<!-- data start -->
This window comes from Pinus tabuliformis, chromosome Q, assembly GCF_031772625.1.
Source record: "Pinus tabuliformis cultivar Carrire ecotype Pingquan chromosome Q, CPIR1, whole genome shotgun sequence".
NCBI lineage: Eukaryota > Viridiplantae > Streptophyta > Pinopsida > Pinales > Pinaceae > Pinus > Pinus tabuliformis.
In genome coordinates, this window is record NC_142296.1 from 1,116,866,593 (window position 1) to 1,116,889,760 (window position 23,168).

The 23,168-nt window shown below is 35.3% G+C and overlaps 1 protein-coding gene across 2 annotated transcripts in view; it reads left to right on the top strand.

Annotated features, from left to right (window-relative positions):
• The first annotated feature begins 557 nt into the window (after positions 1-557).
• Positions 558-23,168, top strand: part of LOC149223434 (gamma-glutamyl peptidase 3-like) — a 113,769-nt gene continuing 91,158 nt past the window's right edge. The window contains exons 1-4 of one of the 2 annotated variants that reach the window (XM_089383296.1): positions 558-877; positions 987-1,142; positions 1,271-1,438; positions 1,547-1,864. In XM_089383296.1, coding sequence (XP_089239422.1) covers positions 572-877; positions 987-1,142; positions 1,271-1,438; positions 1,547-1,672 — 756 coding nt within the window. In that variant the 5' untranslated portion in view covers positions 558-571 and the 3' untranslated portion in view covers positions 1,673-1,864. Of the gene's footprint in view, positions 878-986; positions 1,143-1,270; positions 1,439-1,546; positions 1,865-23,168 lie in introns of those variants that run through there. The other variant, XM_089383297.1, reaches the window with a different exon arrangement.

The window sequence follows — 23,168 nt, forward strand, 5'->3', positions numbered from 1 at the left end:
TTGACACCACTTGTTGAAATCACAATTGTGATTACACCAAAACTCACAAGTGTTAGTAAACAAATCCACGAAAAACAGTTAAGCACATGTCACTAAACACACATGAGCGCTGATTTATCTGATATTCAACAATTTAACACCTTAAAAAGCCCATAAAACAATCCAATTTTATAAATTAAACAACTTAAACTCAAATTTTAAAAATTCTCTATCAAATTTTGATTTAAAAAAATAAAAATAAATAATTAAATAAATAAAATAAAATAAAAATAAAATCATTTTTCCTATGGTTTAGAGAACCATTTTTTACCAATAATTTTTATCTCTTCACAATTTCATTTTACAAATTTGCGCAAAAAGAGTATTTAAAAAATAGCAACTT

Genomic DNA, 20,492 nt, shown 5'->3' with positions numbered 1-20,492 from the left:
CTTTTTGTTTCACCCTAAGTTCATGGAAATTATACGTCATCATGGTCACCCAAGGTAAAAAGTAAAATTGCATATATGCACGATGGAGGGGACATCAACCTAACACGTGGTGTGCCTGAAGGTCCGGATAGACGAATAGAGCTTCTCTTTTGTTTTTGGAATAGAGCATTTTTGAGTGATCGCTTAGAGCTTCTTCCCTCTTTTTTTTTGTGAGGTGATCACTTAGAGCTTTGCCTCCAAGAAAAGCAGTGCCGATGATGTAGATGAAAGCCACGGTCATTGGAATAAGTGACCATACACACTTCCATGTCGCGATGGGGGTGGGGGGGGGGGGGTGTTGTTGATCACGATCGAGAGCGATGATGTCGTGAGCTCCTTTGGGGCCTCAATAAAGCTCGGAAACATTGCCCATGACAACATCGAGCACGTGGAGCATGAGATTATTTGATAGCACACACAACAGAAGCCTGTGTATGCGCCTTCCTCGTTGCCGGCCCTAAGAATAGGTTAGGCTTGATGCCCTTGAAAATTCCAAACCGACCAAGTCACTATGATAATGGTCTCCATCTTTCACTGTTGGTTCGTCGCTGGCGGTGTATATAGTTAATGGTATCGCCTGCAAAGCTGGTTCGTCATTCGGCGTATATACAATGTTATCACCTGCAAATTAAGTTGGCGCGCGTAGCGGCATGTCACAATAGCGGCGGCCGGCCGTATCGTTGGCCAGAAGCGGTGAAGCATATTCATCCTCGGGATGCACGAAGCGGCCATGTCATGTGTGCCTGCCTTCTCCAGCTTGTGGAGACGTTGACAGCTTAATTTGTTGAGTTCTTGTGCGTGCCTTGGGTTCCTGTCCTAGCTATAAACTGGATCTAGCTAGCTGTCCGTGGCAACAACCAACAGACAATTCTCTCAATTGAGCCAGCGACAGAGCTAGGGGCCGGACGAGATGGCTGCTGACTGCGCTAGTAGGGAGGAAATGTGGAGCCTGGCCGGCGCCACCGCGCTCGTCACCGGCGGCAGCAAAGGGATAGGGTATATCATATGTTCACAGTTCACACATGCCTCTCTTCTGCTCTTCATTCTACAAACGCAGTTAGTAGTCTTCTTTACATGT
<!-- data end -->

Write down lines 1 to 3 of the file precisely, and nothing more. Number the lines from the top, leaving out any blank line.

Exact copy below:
This window comes from Pinus tabuliformis, chromosome Q, assembly GCF_031772625.1.
Source record: "Pinus tabuliformis cultivar Carrire ecotype Pingquan chromosome Q, CPIR1, whole genome shotgun sequence".
NCBI lineage: Eukaryota > Viridiplantae > Streptophyta > Pinopsida > Pinales > Pinaceae > Pinus > Pinus tabuliformis.